OP Amp

Discussion in 'Homework Help' started by stri909, Aug 8, 2009.

  1. stri909

    Thread Starter New Member

    Aug 8, 2009
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    Hello, i have two problems that i can't seem to solve. For the first one, i know its a non-inverting OP where my Rs should be my 3.3K ohm resistor. But for my feed back, would it be the sum of the other three resistors? Also, my Vo for the top OP amp should equal my Vx correct? Also, how would i find my ia and io? thank you for your help.
     
  2. Jony130

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    Feb 17, 2009
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    If opamp work in a linear region this mean that voltage on non-invert input equal voltage on invert-input
    So if the input voltage is 1.32V in a "+" then we mast get 1.32 in a "-" input.
    So current that is flow through 2.2KΩ is equal
    Ia=1.32V/2.2K=600μA and this current is also flow through 6.8KΩ.
    So we have this situation:
    [​IMG]
    And now you easily can calculate the Vx and the unknown current.
     
  3. hgmjr

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    Jan 28, 2005
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    jony130,

    The input voltage to the positive terminal of the upper opamp is -1.32 not 1.32. Other than that decrepancy your answers appear correct.

    hgmjr
     
  4. hgmjr

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    Post your attempt at solving the problem and then we can assist you with any snags that you have encountered.

    hgmjr
     
  5. stri909

    Thread Starter New Member

    Aug 8, 2009
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    Thank you guys for your help.

    I understand that for an ideal amp Vp=Vn as well as Ip=In = 0.
    I also know that for a non-inverting amplifier, the equation is Vo = [(Rs+Rf)/Rs]Vg. In this case, my Vo should become the Vs for my inverting opamp on the bottom correct?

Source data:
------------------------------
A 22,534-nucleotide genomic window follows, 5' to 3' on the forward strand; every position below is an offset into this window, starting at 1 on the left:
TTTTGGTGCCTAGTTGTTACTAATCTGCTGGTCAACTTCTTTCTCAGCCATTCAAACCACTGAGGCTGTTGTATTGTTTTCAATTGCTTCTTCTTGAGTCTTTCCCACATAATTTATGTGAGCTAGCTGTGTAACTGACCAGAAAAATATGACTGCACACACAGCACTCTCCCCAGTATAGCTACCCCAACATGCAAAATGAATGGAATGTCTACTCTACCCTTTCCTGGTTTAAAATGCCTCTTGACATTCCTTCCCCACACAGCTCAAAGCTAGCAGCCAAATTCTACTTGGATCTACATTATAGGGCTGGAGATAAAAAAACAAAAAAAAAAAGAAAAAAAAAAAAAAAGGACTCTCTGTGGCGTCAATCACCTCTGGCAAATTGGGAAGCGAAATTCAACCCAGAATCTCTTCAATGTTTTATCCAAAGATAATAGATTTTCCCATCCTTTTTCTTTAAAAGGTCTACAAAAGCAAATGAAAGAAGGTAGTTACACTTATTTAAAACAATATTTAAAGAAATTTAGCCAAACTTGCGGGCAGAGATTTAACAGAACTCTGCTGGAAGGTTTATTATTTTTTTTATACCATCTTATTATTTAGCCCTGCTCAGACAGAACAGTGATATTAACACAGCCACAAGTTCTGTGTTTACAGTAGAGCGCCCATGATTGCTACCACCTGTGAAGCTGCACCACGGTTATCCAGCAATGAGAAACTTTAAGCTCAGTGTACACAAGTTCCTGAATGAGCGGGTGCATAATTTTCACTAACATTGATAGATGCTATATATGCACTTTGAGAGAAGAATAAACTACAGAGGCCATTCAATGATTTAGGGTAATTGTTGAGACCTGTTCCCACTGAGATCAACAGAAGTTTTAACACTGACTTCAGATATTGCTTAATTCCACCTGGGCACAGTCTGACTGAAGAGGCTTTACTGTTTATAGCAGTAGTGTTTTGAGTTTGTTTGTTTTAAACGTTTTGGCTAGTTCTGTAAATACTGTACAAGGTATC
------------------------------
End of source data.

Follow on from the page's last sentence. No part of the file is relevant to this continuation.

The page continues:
for my Non-inverting op amp, would my feedback be the sum of the three resistors? I.E 6.8K + 27K + 20K = 53.8K ohm.

    Vo = [(2.2k + 53.8k)/2.2k]1.32 v = 33.6V

    Therefore my Vx = Vo correct? Or am i approaching this problem incorrectly?
     
  6. hgmjr

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    Jan 28, 2005
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    Focusing on the voltages for the moment, since you know the voltage that should be present on the negative input of the non-inverting opamp, you can use that voltage together with the 2.2K and the 6.8K resistor you can compute what the voltage at the output of the inverting opamp must be.

    Then knowing the behavior of an inverting opamp, you can compute what voltage must be present at the input terminals labeled Vx to produce the previously computed output voltage from the inverting opamp.

    hgmjr
     
  7. The Electrician

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    Oct 9, 2007
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    hgmjr, doesn't it look like that circuit has a loop through the - inputs of the two opamps? I wonder if it amounts to a Schmitt trigger type latch.

    I don't have time to analyze it now, but I'll look at it later.
     
  8. hgmjr

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    Jan 28, 2005
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    The information I provided was in error. I have removed it to avoid confusing future readers.

    hgmjr
     
    Last edited: Aug 9, 2009
  9. stri909

    Thread Starter New Member

    Aug 8, 2009
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    Thank you guys for the help.
    I used the voltage divider on the two lower resistors to find my Vout,
    1.32v = (2.2k/6.8k)Vout.
    Vout = 4.08 v

    i then used Vo= (-Rf/Rs)Vs equation to find my Vx

    4.08 = (-27k/20k)Vs
    Vs = Vx = -3.02 v

    Io = if - ia

    if = -3.02/47k = -6.4 X 10^-5

    Io = -6.64 X 10^-4


    thank you guys for the help
     
  10. hgmjr

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    Jan 28, 2005
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    You have the right idea but you have erred in your calculation of the value Vout present at the output of the bottom opamp.

    HINT: The 2.2K and 6.8K resistors form a simple voltage divider. Take another look at how you calculated Vout.

    hgmjr
     
  11. stri909

    Thread Starter New Member

    Aug 8, 2009
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    Vout = 5.4 v?

    i took another look and i noticed a calculated wrong with the voltage divider.